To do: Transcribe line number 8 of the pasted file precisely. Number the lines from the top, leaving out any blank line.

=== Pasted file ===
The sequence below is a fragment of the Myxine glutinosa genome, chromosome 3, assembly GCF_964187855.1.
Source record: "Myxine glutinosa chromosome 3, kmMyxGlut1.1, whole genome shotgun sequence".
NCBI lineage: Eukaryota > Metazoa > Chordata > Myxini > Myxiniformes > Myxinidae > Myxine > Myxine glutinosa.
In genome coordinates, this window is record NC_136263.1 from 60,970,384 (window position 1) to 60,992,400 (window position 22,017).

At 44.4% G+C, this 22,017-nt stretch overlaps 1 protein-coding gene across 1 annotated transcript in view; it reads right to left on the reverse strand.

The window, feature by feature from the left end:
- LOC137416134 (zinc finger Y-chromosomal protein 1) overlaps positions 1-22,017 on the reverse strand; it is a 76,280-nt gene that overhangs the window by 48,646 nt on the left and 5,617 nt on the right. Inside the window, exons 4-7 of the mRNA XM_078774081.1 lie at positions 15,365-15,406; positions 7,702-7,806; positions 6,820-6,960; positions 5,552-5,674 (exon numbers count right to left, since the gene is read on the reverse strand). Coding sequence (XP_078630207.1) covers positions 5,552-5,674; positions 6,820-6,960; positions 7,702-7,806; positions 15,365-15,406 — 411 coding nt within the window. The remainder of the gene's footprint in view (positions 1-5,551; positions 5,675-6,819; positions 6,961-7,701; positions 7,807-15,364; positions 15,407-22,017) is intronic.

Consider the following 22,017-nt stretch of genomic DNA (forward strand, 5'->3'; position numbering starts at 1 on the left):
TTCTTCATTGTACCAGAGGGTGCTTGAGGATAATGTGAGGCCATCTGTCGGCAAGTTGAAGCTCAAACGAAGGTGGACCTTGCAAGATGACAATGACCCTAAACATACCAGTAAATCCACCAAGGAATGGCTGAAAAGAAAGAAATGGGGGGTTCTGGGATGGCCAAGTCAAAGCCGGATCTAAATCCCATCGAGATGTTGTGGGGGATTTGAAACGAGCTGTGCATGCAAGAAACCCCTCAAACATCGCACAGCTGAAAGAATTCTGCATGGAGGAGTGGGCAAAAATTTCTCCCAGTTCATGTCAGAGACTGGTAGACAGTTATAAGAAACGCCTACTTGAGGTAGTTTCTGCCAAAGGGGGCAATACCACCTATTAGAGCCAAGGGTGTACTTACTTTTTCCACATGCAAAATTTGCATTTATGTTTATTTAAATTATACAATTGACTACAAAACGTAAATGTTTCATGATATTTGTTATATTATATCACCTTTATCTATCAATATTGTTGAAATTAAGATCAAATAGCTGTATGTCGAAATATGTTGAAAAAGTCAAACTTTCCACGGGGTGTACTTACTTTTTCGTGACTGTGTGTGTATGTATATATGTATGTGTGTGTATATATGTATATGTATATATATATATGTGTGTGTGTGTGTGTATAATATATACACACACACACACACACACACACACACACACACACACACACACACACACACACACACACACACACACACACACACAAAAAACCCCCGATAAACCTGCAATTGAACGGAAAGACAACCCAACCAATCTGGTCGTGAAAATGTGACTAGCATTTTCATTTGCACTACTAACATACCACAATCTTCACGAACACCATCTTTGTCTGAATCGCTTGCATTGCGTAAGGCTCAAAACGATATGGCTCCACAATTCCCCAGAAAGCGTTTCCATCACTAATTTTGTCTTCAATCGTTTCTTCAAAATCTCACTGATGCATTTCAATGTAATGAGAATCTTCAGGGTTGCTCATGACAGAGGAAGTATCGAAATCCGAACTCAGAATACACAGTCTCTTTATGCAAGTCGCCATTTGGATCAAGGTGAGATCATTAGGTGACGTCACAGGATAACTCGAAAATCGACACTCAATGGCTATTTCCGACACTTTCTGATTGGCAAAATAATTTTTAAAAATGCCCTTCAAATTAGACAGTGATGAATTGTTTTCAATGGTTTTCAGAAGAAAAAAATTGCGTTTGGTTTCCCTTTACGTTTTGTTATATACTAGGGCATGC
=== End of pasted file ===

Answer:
Consider the following 22,017-nt stretch of genomic DNA (forward strand, 5'->3'; position numbering starts at 1 on the left):